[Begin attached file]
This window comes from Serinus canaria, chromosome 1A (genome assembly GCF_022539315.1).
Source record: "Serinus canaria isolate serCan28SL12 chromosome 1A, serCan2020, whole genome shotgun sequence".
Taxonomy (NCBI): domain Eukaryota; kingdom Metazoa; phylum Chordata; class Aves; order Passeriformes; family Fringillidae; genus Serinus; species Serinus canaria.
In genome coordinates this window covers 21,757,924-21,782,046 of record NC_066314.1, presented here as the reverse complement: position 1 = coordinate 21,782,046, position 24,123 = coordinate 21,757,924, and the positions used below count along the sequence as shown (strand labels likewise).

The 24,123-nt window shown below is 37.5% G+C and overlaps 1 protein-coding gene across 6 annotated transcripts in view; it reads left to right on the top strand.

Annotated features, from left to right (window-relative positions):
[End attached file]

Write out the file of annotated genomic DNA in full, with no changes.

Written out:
This window comes from Serinus canaria, chromosome 1A (genome assembly GCF_022539315.1).
Source record: "Serinus canaria isolate serCan28SL12 chromosome 1A, serCan2020, whole genome shotgun sequence".
Taxonomy (NCBI): domain Eukaryota; kingdom Metazoa; phylum Chordata; class Aves; order Passeriformes; family Fringillidae; genus Serinus; species Serinus canaria.
In genome coordinates this window covers 21,757,924-21,782,046 of record NC_066314.1, presented here as the reverse complement: position 1 = coordinate 21,782,046, position 24,123 = coordinate 21,757,924, and the positions used below count along the sequence as shown (strand labels likewise).

The 24,123-nt window shown below is 37.5% G+C and overlaps 1 protein-coding gene across 6 annotated transcripts in view; it reads left to right on the top strand.

Annotated features, from left to right (window-relative positions):